If you focus on just messaging -- and realize that a good metasystem can late bind the various 2nd level architectures used in objects -- then much of the language-, UI-, and OS based discussions on this thread are really quite moot.
One of the many really, really neat ideas in Smalltalk is how control structures, which in most other languages are special language features, are just plain old messages and implemented in the library, not in the language.

So the for ... in loop in Swift is just the do: message sent to a collection, and the keyword syntax makes this natural:

for event in lines {
lines do: { :event |

Note how making loops regular like this also makes the special concept of "loop variable" disappear. The "loop variable" is just the block argument. And I just realized the same would go for a not-nil result of a nil test.

Anyway, if "loops" are just messages, it's easy to add a method implementing iteration to some other entity, for example a stream, the way that I did. (Smalltalk streams also support the iteration messages).

And when you can easily make stream processing, which can handle asynchrony naturally and easily, just as convenient as imperative programming, you don't need async/await, which tries to make asynchronous programming look like imperative programming in order to make it convenient.


  1. This comment has been removed by the author.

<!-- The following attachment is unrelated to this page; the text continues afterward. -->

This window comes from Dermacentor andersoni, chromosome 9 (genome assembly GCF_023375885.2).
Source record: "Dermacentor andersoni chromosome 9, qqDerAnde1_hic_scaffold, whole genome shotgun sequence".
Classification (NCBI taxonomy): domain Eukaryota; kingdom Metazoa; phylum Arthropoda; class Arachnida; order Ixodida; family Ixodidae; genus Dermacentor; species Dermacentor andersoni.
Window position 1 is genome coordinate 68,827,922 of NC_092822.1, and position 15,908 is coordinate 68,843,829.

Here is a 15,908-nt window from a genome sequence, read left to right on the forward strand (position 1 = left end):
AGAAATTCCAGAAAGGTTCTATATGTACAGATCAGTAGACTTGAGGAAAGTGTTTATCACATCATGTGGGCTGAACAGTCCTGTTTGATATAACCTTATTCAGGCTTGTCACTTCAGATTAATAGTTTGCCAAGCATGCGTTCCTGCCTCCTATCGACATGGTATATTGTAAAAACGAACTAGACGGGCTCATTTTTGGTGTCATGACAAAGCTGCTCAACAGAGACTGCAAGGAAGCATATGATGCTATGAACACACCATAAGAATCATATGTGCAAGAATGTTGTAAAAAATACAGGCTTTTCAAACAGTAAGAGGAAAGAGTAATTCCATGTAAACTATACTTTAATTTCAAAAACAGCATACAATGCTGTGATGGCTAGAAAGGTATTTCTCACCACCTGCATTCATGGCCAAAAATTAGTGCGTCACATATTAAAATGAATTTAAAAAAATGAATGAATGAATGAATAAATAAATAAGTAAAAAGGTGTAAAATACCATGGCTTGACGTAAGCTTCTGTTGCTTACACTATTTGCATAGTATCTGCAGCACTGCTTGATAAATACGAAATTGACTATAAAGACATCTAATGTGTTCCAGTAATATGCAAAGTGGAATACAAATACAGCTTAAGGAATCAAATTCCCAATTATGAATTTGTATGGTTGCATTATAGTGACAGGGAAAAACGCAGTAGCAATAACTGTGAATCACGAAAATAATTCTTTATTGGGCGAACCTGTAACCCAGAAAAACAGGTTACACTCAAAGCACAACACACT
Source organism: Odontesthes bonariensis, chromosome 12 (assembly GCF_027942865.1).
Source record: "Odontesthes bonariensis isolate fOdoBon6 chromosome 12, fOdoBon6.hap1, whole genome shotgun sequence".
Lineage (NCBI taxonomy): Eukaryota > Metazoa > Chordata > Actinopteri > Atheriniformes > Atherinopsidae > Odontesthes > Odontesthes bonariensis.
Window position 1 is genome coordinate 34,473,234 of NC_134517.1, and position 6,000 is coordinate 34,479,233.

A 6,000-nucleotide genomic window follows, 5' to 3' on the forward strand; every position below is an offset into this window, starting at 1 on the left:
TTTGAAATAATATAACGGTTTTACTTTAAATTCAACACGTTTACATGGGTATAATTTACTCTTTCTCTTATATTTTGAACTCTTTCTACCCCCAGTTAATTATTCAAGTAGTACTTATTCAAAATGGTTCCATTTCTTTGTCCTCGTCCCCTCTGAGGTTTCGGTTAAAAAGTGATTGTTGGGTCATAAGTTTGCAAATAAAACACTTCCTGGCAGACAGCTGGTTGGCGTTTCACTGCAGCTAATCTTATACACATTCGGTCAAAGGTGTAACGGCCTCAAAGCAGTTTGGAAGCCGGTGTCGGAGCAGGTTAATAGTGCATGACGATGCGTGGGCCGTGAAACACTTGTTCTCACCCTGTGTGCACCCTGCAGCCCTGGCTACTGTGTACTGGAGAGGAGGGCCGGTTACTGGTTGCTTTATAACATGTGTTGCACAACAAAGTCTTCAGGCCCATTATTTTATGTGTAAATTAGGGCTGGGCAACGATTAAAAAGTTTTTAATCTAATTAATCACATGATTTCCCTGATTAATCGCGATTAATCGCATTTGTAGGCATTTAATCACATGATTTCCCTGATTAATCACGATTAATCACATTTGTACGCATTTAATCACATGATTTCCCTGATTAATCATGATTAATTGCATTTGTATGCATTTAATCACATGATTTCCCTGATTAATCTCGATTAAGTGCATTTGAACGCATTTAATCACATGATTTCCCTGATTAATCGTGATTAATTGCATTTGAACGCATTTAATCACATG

2. swift has lots of whiz-bang features but one of the dissapointing aspects is defintely the lack of true metabject protocol where all these features could be elegantly implemented as you imply here....

    these kinds of questions pop out to me...

    1. could millions of lines of c++ be replaced with an elegant metaobject system?


    2. would such a system be as performant (at building and running) as the c++ that powers the swift compiler?

    i have heard it said the swift complier and language implementation is to protect invariants, be type-safe and memory-safe... would such a metaobject system be able to do that? or would it afford too much freedom to accomplish the goals of the swift project...?

  3. Yes, the meta system is a great frame for this, and deserving of another post.

    To first answer your questions:

    1. Could millions of lines of C++ be replaced?

    Yes, I am quite certain of this.

    2. Would that be as performant as Swift (building and running)?

    God, I hope not. ;-). Swift code is actually pretty slow to execute, and comically slow to compile. Well, sometimes also comically slow to execute. My goal is similar to Jonathan Blow's Jai, for medium-sized projects to compile in under a second, but additionally for such whole-project compiles to rarely be necessary.

    For compilation times, the idea is just to keep the compiler simple. Most of the things that Swift is doing don't actually help that much.

    For execution time: many of the techniques I describe in my book can be helped with language support, the idea is to provide that support, so something that actually does help to make programs fast.

    In terms of protecting invariants: that is a laudable goal, but the problem is that Swift protects the wrong invariants. The idea with Objective-S is that in order to do less metaprogramming, we need to support other architectural styles. And then
    "user" code can be more straightforward.

    That's the rough outline.